Feasibility of using carboxylic-rich polymeric surfaces for the covalent binding of oligonucleotides for microPCR applications

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Feasibility of using carboxylic-rich polymeric surfaces for the covalent binding of oligonucleotides for microPCR applications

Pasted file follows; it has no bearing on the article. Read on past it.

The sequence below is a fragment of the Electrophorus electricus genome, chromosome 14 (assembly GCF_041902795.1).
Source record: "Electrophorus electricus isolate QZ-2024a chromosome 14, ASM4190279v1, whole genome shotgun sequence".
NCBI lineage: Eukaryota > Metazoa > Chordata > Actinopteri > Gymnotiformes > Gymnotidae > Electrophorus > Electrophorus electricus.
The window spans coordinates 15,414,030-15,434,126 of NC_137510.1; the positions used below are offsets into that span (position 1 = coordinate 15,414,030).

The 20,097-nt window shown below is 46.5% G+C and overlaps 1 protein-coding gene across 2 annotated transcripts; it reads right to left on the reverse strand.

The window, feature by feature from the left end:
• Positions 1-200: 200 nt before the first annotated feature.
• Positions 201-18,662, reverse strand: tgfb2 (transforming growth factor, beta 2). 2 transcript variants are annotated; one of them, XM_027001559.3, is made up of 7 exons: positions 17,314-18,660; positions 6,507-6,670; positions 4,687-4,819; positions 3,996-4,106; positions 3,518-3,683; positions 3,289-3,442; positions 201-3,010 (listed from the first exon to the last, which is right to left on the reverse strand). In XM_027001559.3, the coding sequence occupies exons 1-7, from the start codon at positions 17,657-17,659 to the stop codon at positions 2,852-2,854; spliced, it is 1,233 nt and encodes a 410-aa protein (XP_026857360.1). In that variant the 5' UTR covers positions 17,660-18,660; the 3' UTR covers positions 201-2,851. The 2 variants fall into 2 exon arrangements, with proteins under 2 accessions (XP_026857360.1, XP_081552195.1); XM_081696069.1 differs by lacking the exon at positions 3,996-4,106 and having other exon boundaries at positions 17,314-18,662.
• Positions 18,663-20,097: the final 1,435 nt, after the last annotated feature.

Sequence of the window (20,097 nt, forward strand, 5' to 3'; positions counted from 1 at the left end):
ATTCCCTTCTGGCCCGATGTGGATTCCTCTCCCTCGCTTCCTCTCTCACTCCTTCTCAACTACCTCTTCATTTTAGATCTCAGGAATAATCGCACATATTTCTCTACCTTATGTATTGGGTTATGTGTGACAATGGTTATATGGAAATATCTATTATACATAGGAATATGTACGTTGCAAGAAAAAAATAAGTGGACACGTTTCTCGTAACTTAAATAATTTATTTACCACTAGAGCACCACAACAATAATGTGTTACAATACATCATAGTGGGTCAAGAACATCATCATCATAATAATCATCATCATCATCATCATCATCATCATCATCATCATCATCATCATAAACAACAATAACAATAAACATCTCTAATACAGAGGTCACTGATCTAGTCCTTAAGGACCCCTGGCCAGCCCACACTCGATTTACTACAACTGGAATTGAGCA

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  I NSTITUTE OF  P HYSICS  P UBLISHING  S MART  M ATERIALS AND  S TRUCTURES Smart Mater. Struct.  11  (2002) 783–791 PII: S0964-1726(02)52472-1 Feasibility of using carboxylic-richpolymeric surfaces for the covalentbinding of oligonucleotides for microPCRapplications Elena P Ivanova 1 , Michal Papiernik 1 , Anna Oliveira 1 ,Igor Sbarski 1 , Thomas Smekal 2 , Piotr Grodzinski 2 andDan V Nicolau 1 1 Swinburne University of Technology, PO Box 218, Hawthorn, Vic 3122, Australia 2 Microfluidics Laboratory, Motorola Physical Sciences Research Labs, Phoenix,AZ83/ML34, USAE-mail: eivanova@swin.edu.auand dnicolau@swin.edu.au Received 5 June 2002, in final form 3 July 2002Published 20 September 2002Online at stacks.iop.org/SMS/11/783 Abstract The chemical binding of oligonucleotide/DNA on polystyrene-relatedpolymeric surfaces has been investigated using contact angle measurements,x-ray photoelectron spectroscopy and gravimetric analysis. The results of the covalent attachment of the phosphorylated oligonucleotides using thehetero-bifunctional cross linker1-ethyl-3-(3-dimethylaminopropyl)carbodiimide hydrochloride topolystyrene-co-maleic anhydride (PSMAA) and polystyrene-co-maleic acid(PSMA) are described. The immobilization efficiency of covalently coupled26-mer oligonucleotides to polymeric surfaces was estimated as 0.3 × 10 10 and 0.1 × 10 9 molecules mm − 2 for PSMA and PSMAA, respectively. Theresults suggest that, although the covalent binding on PSMAA  per se  is notcapable of the high density of DNA required by micro-PCR applications, themethod has the potential to be used as a cheap alternative for other low-cost,less DNA-sensitive applications such as disposable biosensors. 1. Introduction The emergence of various DNA-based micro-applications,such as high-density miniaturized oligonucleotide arrays[1–4], disposable biosensors [5–7] and lab-on-the-chip devices [8–10], has translated into intensive efforts focusedon DNA-modified surfaces in recent years. The developmentof the robust solid supports useful for stable, spatiallyresolved and efficient DNA immobilization is critical forDNA chip technology. This emerging and varied technologyrequires a multitude of substrate materials, with an increasingpreference for polymeric materials, both because of itsdiverse applications and its immature stage of development.Therefore, many of the technical difficulties are relatedto the lack of a ‘magic’ surface chemistry that wouldapply to a large number of possible solid supports, whichwould assure a high, reproducible and controllable surfaceconcentrationofoligonucleotide/DNA.Duetotheirversatility,microlithography-basedmaterialscouldbe—inprinciple—thebase of a good strategy, as their thermo-mechanical propertiesand surface chemistry can be controllably altered by exposureto light or another form of radiation [11–13]. However,microlithography is a mature technology with extremelyspecialized equipment and materials, which come with a highproduction cost. Nevertheless, as many microlithographicmaterialsstartedassimpleformulations ofcommon polymers,and the surface-based chemistry is increasingly central tomicrolithography, this technology can be used at least as atestbed for the search for the appropriate strategy towards amaterial-specific oligonucleotide/DNA functionalization. 0964-1726/02/050783+09$30.00 © 2002 IOP Publishing Ltd Printed in the UK  783  E P Ivanova  et al Figure 1.  Envisaged chemistry on the PSMAA surface afteracidic/basictreatment. DNA fragments (oligonucleotides) are attached onsurfaces mainly through two very different methods, i.e.eitheradsorption or chemical binding. In the first mechanism, theattachment of the DNA fragments on surfaces is governedby purely physical phenomena that are not highly specificand are often reversible. It follows that simple adsorption isunlikely to fulfil the increasingly strict requirements for thefuture DNA-based microdevices. In the second mechanism,which is mainly a chemistry-controlled process, the DNAfragments are covalently bound to surfaces. There are manywell known chemical pathways for the covalent bonding of DNA on polymer surfaces [14–16]. Of the possible covalent binding sites, the OH-, NH 2 -, COOH-(or related groups) andSH-functionalizedsurfaceshavecommonlybeenused[17,18]. However, the availability of the binding sitesin common, low-cost polymers is not evenly spread, with oxygen-containinggroups (e.g. COOH) being far more common than other (NH 2 or SH) groups. Moreover, for micro-PCR applications, whichis the main focus of the present study, the pool of feasiblepolymerswithregardtothermo-mechanicalpropertiesandcostis even further restricted.To this end, this study explores the possibilities leadingto usage of low-cost polystyrene-derived polymers that wouldhave appropriate thermo-mechanical characteristics and satis-factory covalent binding chemistries for oligonucleotide/DNAattachment. 2. Materials and methods 2.1. Screening polymers for microPCR applications The polymers in a polymer database (from SciPolymer 3.0,SciVision) have been screened for the possible use for amicroPCRdeviceinaccordancewiththeparametersdetailedinthe results and discussion section. Of the 660 homo-polymerspresent in the database, 42 have been selected as chemicallypossible candidates (table 1). 2.2. Polymeric surface preparation and functionalization Poly(styrene- co -maleic anhydride)—PSMAA—and poly(styrene- co -maleic acid)—PSMA (MW  ∼  225000)—werepurchased from Sigma-Aldrich. CovaLink  TM , NucleoLink  TM and Top Yield TM strips, commonly used for oligonucleotidecovalent binding, were purchased from Nalge NuncInternational and used as benchmark polymeric surfaces. Allof the samples were used without any further treatment.PSMAA was dissolved in toluene (99.7%) and PSMA wasdissolved intetrahydrofurane (TTF) (99.9%) to reach polymersolutions of 5 mg ml − 1 . First, 30 mm  ×  50 mm glasssubstrates were primed with hexamethyldisilazane (HMDS)via spin coating at 1000 rpm. Subsequently, the polymerswere spincoated on glass substrates from polymer solutions at3000rpmwitharampaccelerationof1000rpmmin − 1 . Finally,the samples were baked for 60 min at 95 ◦ C. To achieve thehydrolysis of the anhydride groups to acid groups, PSMAAslides were treated after baking using either 1 M HCl or 1 MNaOHsolutionsfor30minandthenwashedwithMilliQwater.The envisaged chemical reaction is presented in figure 1. 2.3. Measurement of the surface hydrophobicity The hydrophilicity/hydrophobicity of the spin-coated polymersurfaces was estimated using multiple measurements of thecontact angles for PSMAA, PSMA and HCl- and NaOH-treated PSMAA surfaces according to the static solvent–distilled water method on an NRL goniometer with an errorof  ± 2 ◦ as described elsewhere [12, 24]. The temperature was22 ◦ C, and the relative humidity was 60%. 2.4. X-ray photoelectron spectroscopy Chemical characterization of the surface modification chem-istry was performed using x-ray photoelectron spectroscopy(XPS) measurements. XPS spectra were obtained using anAl K α  sour c e (1486.9 eV photon energy) and a 16-channeldetector. 2.5. Thermogravimetric analysis Thephysicalcharacteristicsofthepolymers weremeasuredbydifferential scanning calorimetric thermogravimetric analysis(DSC-TGA)ina controlled atmosphere usingMettlerTA3000thermalanalysissystem. Boththeevolution ofweightandheatflux versus temperature were recorded. 2.6. DNA attachment to polymeric surfaces A 26-base-pair universal oligonucleotide primer 5 ′ GTG GATCAC CTG AGG TCA GGA GTT TC3 ′ correspondingto the ‘ alu  gene’ was used for covalent binding tofunctionalized polymeric surfaces. The  alu  gene primerbinds in both the forward and reverse directions, making itparticularly convenient for binding studies [25, 26]. Theprimer was phosphorylated at the 5 ′ -terminus and labelledwith the fluorescein isothiocyanate (FITC) as purchasedfrom GeneWorks at the 3 ′ -terminus. A multifunctionalcross linker, 1-ethyl-3-(3-dimethylaminopropyl)carbodiimidehydrochloride (EDC), was chosen because it is reactivetowards both NH 2  and COOH groups. Because of thesimilarity in chemical structure and character, EDC will alsoreact with DNA’s phosphate groups (PO − 4  ) . The chemistry of EDC/DNA attachment is presented elsewhere [23]. For DNAimmobilization on the polymeric surfaces, approximately 5 µ lof ice-cold 0.1 M 1-methylimidazole (1-MIA) was placeddirectly on the slide followed by the addition of 7.5  µ l of DNA solution. 25  µ l of freshly prepared EDC (0.2 M EDC in10mM1-MIA)wasfinallyaddedtothesuspensionontheslidesurface. Thesolutionwasthenincubatedforapproximately3hat 50 ◦ C toenable the DNA attachment ina sealedchamber (toavoid evaporation). The slides were then washed three times784  Covalent binding of oligonucleotideson carboxylic-rich polymers Table 1.  Physical parameters of some candidatesfor oligonucleotidefunctionalization. T  g  V  m  E  Coh  Sf TenChemical name (K) (cm 3 mol − 1 ) (J mol − 1 ) (dyn cm − 1 )Poly(1, 1-dimethylsilazane) 181 82.5 20457 21.6Poly(10-aminodecanoicacid) 284 169.3 79768 42.5Poly(11-aminoundecanoicacid) 277 185.4 84709 41.8Poly(12-aminododecanoicacid) 271 201.4 89650 41.3Poly(2, 2, 2 ′ -trimethylhexamethyleneterephthalamide) 448 263.2 142251 44.8Nylon 6, 12 292 306.4 149653 43.4Poly(hexamethyleneadipamide) 330 209.9 120006 47.6Poly(hexamethyleneazelamide) 308 258.2 134830 45Poly(hexamethyleneisophthalamide) 428 212.9 129722 49.5Poly(hexamethylenesebacamide) 302 274.2 139771 44.4Poly( m -phenyleneisophthalamide) 502 184 129223 54.5Poly( m -phenyleneterephthalamide) 536 184 129223 54.5Poly( m -xylyleneadipamide) 348 211.3 129389 52.9Poly( o -phenyleneisophthalamide) 474 184 129389 54.7Poly( o -phenyleneterephthalamide) 508 184 129389 54.7Poly(  p -phenyleneisophthalamide) 536 184 129223 54.5Poly(  p -phenyleneterephthalamide) 569 184 129223 54.5Poly(  p -xylylenesebacamide) 346 275.7 149154 48.2Poly[2, 2 ′ -( m -phenylene)-5,5 ′ -bibenzimidazole] 622 231.9 124100 55Poly[  N  -(2-phenylethyl)methacrylamide] 394 170.8 87795 47Polyacrylamide,PAA 366 56.2 44297 50.8Polyphenolphthalein1 576 421.7 244194 51.1Polyphenolphthalein4 625 501.8 290986 54.6Polyphenolphthalein5 632 504.6 308921 54.4Resin F 391 300 193834 48.2Torlon 587 275.3 165305 51.9Cellulose, Cel 440 112.2 112728 50.5Phenoxy resin 407 251.7 120877 40.7Poly(2-hydroxyethylmethacrylate),PHEMA 354 106.6 66502 42.8Poly(2-hydroxypropylmethacrylate),PHPMA 363 124.5 70018 40.3Poly( m -hydroxymethylstyrene), PHMS 390 117.9 69928 48.1Poly(oxy-2-hydroxytrimethylyne-oxy-1,4-phenyleneisobutylidene-1,4-phenylene) 411 268.6 126418 40.9Poly(oxy-2-hydroxytrimethylyne-oxy-1,4-phenyleneisopropylidene-1,4-phenylene) 407 251.7 120877 40.7Poly(  p -hydroxybenzoate) 433 91.1 46676 51.3Poly(  p -hydroxymethylstyrene) 390 117.9 69928 48.1Poly(vinyl alcohol) 333 36.7 35297 48.4Poly(maleic anhydride),PMAA 462 57.1 39831 74.7Poly(methacrylicacid), PMA 393 70.6 38748 44.2Poly(  p -methacryloxybenzoic acid), P  p MXBA 412 159.7 85424 50.5 withasolutionconsistingof0.4MNaOHand0.25%SDS(pre-heated to 50 ◦ C) and soaked for 5 min in the washing solution,before being washed again three times [23]. CovaLink  TM ,NucleoLink  TM and Top Yield TM strips were also used forcovalent attachment of the DNA as the controls according tomanufacturers’ instructions. 2.7. Analysis of the oligonucleotide attachment on polymericsurfaces The DNA functionalized polymeric films were visualizedand analysed using two different microscopic systems. Onewas the Nikon Microphot FX upright microscope with a UVlight source (Nikon mercury lamp, HBO-100 W/2; NikonC.SHG1 super-high-pressure mercury lamp power supply) at100 × objective. These images were captured on a Nikoncamera (FX-35WA). The second system was a Nikon invertedmicroscope (Nikon Eclipse TE-DH 100 W, 12 V) with anattached UV light source (Nikon TE-FM Epi-Fluorescence).Images were captured on a Nikon CCD camera. Thefluorescence intensities wereanalysed usingGel-ProAnalysersoftware, version 4.0, from Media Cybernetics. 3. Results and discussion 3.1. Selection of the polymers for microPCR applications The materials for microPCR applications should fulfil thefollowing logical requirements:(i) a melting temperature ( T  m ) well above the PCR processtemperature (95 ◦ C);(ii) optically transparent for optical detection;(iii) no, or very low (background), fluorescence;(iv) low coefficient of thermal expansion and(v) low cost of the material and its processing.The last requirement drastically limits the choice of polymers.For polymers, requirement (iv) actually imposes a quitehigh glass transition temperature ( T  g ), usually higher than120 ◦ C, which will automatically fulfil the first requirement.Fortunately, many polymers are transparent, in particularacrylicpolymers, whichtendtohavelower T  g . However,manypolymers are fluorescent, in particular aromatic polymers,which also present the tendency for higher  T  g ’s. Whateverthe material and the attachment method, the density of 785  E P Ivanova  et al Tg acceptable range 0100200300400500600100 200 300 400 500 600 700 Glass transition temperature, Tg (K)    M  o   l  a  r  v  o   l  u  m  e ,   V  m   (  c  m    3    /  m  o   l  e   ) VmNHVmOHVmCOOH   PpMXBA   PMAA   PMA   PHEMACellulosePHMS   PHPMAPAA Tg acceptable range Figure 2.  Dependence of the molar volume on glass transition temperature for the selected polymers (captions as in table 1). 1020304050607080100 200 300 400 500 600 700 Glass transition temperature, Tg (C)    S  u  r   f  a  c  e   t  e  n  s   i  o  n   (   d  y  n  e   /  c  m   ) STenNHSTenOHSTenCOOH Tg acceptable range PpMXBA   PMAA   PMA   Figure 3.  Dependence of the surface tension on glass transition temperature for the selected polymers (captions as in table 1). oligonucleotides on the surface should reach at least 3 × 10 7 molecules  µ m − 2 . These requirements could be in principlefulfilled by choosing an acrylic/aromatic copolymer.A separate discussion is needed regarding the surfacetension of the polymers. The surface hydrophobicity (high forlowsurfacetension)hasanimpactontheoligonucleotide/DNAsurfacedensitywithhigherhydrophobicities inducing ahighersurface density via the adsorption of the bases. However, thisparticular self-assemblyof the oligonucleotides/DNA withthebases facing down the surface [28] is detrimental to the PCRprocess, and itisalsoirrelevant ifa covalent binding method isused. However,ahigherhydrophilicitycouldbetheexpressionof the solubility or gel-like character of the polymer when incontact with aqueous solutions, which is totally detrimental to(micro)PCR devices. With these qualifications, a hydrophilicsurface should be preferred over a hydrophobic one.Regarding the procedures of the immobilization of theoligonucleotides/DNA on the surface, the easiest methodis to use physical adsorption, either based on hydrophobicattachment or on electrostatic interaction [27]. However, theratherharshandrepetitivecharacterofthe(micro)PCRprocesswould recommend a much stronger attachment, usuallyattained via covalent binding on the surface. The restrictionsregarding a cost-effective technical solution effectively meanchoosing the polymeric materials (or combinations of these)thatwouldhave covalentlybinding relevant groups inthebulk,andtherefore on thesurface. Asexplained inthe materials andmethods section, the logical choices would be to use polymerswithNH 2 , OHorCOOHgroups, presented intable1(42casesof homo-polymers).The first requirement is a high  T  g  and subsequently a high T  m . Also important, a lower coefficient of thermal expansionwill be expected for higher densities (lower molar volume).Thedistribution ofthesetwoparameters withinthe42selectedpolymers is presented in figure 2. In general, although theNH 2 -containingpolymersspanthewholerangeof  T  g ,theyalsopresent lower densities than both OH- and COOH-containingones. Moreover, the NH 2  present in the high- T  g  polymers isactually close to an aromatic ring, which would make it verydifficult to use for covalent binding. Only poly(acryl amide)786  Covalent binding of oligonucleotideson carboxylic-rich polymers Figure 4.  TGA analysis of PSMA polymer. Figure 5.  TGA analysis of PSMAA polymer. (PAA) seems to have the borderline right characteristics, butit was not used in this study due to its too high hydrophilicity.OH-containing polymers are also excluded, as they are eitherhydrogels (PHEMA and PHPMA) or highly inflammable anddifficult to process (cellulose). The only reasonable choice isCOOH-containing polymers, of which poly(  p -methacryloxybenzoic acid), P  p MXBA, is also excluded due to its low den-sity. The distribution of the surface tension versus  T  g  (fig-ure 3) shows that COOH-containing polymers are also amongthemosthydrophilic, although thesurface tensionofPMAAissomewhat exaggerated (estimated using group contributions).One last concern has been the processability of thepolymers. PMA and PMAA are not the best candidates formicro-moulding. To ensure a good processability, we havechosen to study the possibility of DNA functionalization of co-polymers with polystyrene, namely PSMAA and PSMA.We also have chosen three commercial polymersused for oligonucleotide surface functionalization, namelyCovaLink  TM , NucleoLink  TM and TopYield TM , as benchmark materials. CovaLink  TM is a relatively novel type of micro-well surface, described as having secondary amino groupspositioned at the end of spacer arms that are covalentlygrafted onto a polystyrene surface via a spacer. The linkergrafted onto CovaLink  TM has a density of approximately10 14 sites cm − 2 [23]. NucleoLink  TM is a polymer designedto use in PCR. The special feature of NucleoLink  TM is itsability to bind DNA by a covalent and heat-stable bond,with the binding described as being stronger than that of CovaLink  TM [23]. TopYield TM isa newlydeveloped polymerbased on a polycarbonate structure, with no propensity forcovalent binding. 3.2. Bulk and surface analyses of the selected polymers According to the thermogravimetric analysis, PSMA can beused without important changes up to 130 ◦ C, with the decar-boxylation of the surface starting at around 160 ◦ C (figure 4).On the other hand, the other polymer candidate, PSMAA,has a larger usage range, up to 200 ◦ C, when the oxidationis starting to occur (figure 5). These characteristics are simi-lar to those of CovaLink  TM , NucleoLink  TM and Top Yield TM strips (figures 6–8, respectively). CovaLink  TM is effectivelyunchanged up to 110 ◦ C, while NucleoLink  TM changes in anentirely similar manner with PSMA and PSMAA. Interest-ingly, after 140 ◦ C Nucleolink  TM starts to acquire mass, pre-sumably due to the oxidation in stages of the amino groups on787